And, like my favorite kind of rogue-like (sometimes called rogue-lite, I believe), the game changes each time you play. But maybe it should be called rogue-heavy in this case, because the game doesn't get easier (through 'upgrades') so much as harder (new elements, new ENEMIES). Of course, you also get to unlock special challenges (pre-designed maps with tailored problems to solve) and special runs. Some of these provide more 'XP' to continue advancing; some are just for the glory.

All of this is to say that Not The Robots is a fantastic, fun, panicky stealth game, pure and simple. There are no weapons (at least, so far), there is limited cover, and there are plenty of lasers and drones to end your run with a foolhardy step. I'm a glutton for this kind of finely-crafted punishment...are you? ;)
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41 of 42 people (98%) found this review helpful
2 people found this review funny
54.4 hrs on record
Posted: May 21, 2015
I love Not The Robots, and here’s why you should too:

First and foremost: Nothing is sacred. You can’t just run from one piece of cover to another. Instead, you actually have to destroy your cover to progress through the game. I can’t emphasize how amazing this is – there’s so much more depth than just waiting for guards to move along a set path and running from A to B. Do you start eating from the start, clearing out room after room, or do you go to one end of the map and only eat on your way back? Ideally, you should eat as little as you can while still fulfilling the objective, but of course that’s easier said than done.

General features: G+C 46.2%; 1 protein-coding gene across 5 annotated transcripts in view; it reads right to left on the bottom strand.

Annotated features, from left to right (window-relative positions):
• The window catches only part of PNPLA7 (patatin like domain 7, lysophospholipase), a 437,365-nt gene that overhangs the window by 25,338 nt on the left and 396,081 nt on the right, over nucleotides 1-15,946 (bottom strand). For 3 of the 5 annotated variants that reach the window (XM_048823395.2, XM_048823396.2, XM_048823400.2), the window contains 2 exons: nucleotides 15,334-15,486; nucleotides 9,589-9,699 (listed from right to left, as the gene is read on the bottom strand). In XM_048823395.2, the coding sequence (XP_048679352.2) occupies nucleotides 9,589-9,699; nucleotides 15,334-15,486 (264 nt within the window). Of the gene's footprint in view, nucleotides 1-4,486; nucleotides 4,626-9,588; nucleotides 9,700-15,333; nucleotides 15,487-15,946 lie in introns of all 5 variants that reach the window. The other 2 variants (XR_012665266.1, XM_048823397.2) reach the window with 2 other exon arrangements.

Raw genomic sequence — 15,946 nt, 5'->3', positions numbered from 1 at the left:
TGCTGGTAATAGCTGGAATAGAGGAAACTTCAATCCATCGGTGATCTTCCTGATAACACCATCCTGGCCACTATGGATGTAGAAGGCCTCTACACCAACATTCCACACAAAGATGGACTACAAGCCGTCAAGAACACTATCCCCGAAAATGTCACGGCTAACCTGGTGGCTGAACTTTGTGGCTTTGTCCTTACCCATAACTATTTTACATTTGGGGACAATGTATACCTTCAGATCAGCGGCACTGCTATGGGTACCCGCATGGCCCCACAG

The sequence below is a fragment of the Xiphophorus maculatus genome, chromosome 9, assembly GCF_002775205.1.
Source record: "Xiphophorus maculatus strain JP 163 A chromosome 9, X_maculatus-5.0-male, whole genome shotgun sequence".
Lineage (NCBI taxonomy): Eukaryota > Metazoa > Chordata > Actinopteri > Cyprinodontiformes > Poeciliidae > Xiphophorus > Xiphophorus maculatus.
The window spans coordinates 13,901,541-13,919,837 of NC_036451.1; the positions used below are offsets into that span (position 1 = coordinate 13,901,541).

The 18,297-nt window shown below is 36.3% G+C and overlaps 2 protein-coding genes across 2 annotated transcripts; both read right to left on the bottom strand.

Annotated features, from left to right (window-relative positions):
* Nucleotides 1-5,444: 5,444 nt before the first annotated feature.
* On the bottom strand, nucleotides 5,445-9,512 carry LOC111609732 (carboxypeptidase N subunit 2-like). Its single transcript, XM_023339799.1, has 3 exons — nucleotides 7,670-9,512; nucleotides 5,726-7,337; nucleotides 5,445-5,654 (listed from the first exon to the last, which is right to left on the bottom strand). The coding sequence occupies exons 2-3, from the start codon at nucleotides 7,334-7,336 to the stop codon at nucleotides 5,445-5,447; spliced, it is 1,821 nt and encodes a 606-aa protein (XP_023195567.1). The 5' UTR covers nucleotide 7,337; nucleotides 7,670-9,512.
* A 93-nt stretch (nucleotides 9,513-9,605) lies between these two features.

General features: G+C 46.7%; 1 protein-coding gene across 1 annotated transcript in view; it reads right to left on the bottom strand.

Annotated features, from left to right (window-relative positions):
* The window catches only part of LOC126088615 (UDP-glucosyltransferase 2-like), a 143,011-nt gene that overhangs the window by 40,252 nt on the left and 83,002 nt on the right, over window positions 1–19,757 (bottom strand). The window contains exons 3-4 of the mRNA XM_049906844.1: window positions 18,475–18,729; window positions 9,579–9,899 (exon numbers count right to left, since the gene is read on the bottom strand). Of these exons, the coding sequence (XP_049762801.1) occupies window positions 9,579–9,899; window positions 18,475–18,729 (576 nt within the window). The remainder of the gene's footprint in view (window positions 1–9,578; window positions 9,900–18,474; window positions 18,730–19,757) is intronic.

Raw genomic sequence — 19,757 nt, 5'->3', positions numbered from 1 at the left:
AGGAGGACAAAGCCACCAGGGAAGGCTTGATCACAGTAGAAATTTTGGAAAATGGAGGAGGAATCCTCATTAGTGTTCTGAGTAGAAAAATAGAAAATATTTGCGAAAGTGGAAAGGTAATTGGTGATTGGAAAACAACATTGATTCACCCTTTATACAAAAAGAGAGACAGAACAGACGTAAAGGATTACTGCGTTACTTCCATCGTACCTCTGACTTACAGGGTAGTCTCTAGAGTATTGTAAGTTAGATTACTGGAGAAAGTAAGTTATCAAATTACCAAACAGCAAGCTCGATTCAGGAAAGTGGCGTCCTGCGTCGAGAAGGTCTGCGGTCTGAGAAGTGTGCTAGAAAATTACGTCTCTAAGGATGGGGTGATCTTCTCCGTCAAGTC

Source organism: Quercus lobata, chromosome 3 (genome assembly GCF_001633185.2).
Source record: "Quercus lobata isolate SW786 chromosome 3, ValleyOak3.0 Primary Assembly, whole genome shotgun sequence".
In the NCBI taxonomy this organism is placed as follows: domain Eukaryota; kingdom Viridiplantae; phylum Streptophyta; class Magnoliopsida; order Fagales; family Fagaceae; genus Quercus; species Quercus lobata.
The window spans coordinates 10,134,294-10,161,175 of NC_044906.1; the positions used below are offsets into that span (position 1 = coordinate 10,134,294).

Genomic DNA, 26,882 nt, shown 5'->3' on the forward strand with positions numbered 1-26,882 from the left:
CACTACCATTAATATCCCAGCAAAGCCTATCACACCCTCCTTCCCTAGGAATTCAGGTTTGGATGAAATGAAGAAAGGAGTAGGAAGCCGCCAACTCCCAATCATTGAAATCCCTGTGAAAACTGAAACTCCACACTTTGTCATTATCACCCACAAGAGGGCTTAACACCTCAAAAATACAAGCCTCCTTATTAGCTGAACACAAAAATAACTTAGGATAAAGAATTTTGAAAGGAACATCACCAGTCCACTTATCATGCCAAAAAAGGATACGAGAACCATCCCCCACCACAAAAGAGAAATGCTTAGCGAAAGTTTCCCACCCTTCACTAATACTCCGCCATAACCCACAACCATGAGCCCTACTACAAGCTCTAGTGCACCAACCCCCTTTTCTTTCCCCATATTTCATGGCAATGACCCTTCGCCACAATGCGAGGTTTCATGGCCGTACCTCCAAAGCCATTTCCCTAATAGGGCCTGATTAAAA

The next amazing thing is that slow and methodical play is equally effective as straight-up YOLO running and gunning. The game doesn’t reward recklessly aggressive play any more than it does painstakingly slow play, it only rewards skillful play. Mechanics like eating your cover, inventory management, procedurally generated levels, and random sentry movement all emphasize calculated risks and culminate to create a huge skill ceiling. As a result, any playstyle (even the extreme ones!) can be successful, as long as you know what you’re doing.